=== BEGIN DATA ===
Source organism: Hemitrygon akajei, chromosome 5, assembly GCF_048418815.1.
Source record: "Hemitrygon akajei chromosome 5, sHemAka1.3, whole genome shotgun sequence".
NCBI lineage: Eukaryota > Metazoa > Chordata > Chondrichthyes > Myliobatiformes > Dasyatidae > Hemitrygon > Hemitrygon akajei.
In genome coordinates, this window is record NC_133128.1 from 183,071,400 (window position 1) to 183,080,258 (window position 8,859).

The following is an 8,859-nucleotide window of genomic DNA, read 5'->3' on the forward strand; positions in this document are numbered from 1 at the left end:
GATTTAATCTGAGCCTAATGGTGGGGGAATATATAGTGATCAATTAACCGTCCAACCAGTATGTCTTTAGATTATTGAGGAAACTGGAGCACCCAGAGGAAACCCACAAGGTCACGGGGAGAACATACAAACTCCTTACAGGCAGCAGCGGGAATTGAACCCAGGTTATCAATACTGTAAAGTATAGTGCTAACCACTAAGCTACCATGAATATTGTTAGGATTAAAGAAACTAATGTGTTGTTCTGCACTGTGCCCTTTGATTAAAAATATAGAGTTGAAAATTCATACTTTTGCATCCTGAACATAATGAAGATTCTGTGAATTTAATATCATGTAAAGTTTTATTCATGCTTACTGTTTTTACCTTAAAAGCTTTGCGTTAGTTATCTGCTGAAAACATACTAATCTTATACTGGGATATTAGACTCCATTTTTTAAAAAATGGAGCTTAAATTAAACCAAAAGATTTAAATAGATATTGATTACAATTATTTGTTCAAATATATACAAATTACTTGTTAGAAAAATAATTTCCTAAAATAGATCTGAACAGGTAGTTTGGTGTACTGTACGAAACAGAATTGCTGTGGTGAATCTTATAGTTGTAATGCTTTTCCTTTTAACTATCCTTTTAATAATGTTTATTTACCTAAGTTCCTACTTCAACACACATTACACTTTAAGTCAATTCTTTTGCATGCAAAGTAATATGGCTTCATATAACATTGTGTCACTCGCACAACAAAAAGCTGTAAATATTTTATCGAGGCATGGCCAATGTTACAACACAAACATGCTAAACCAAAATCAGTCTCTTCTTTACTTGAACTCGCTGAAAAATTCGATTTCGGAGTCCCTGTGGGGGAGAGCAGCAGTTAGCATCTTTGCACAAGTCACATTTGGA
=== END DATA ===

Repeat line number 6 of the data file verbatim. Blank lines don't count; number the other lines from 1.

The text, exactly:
GATTTAATCTGAGCCTAATGGTGGGGGAATATATAGTGATCAATTAACCGTCCAACCAGTATGTCTTTAGATTATTGAGGAAACTGGAGCACCCAGAGGAAACCCACAAGGTCACGGGGAGAACATACAAACTCCTTACAGGCAGCAGCGGGAATTGAACCCAGGTTATCAATACTGTAAAGTATAGTGCTAACCACTAAGCTACCATGAATATTGTTAGGATTAAAGAAACTAATGTGTTGTTCTGCACTGTGCCCTTTGATTAAAAATATAGAGTTGAAAATTCATACTTTTGCATCCTGAACATAATGAAGATTCTGTGAATTTAATATCATGTAAAGTTTTATTCATGCTTACTGTTTTTACCTTAAAAGCTTTGCGTTAGTTATCTGCTGAAAACATACTAATCTTATACTGGGATATTAGACTCCATTTTTTAAAAAATGGAGCTTAAATTAAACCAAAAGATTTAAATAGATATTGATTACAATTATTTGTTCAAATATATACAAATTACTTGTTAGAAAAATAATTTCCTAAAATAGATCTGAACAGGTAGTTTGGTGTACTGTACGAAACAGAATTGCTGTGGTGAATCTTATAGTTGTAATGCTTTTCCTTTTAACTATCCTTTTAATAATGTTTATTTACCTAAGTTCCTACTTCAACACACATTACACTTTAAGTCAATTCTTTTGCATGCAAAGTAATATGGCTTCATATAACATTGTGTCACTCGCACAACAAAAAGCTGTAAATATTTTATCGAGGCATGGCCAATGTTACAACACAAACATGCTAAACCAAAATCAGTCTCTTCTTTACTTGAACTCGCTGAAAAATTCGATTTCGGAGTCCCTGTGGGGGAGAGCAGCAGTTAGCATCTTTGCACAAGTCACATTTGGA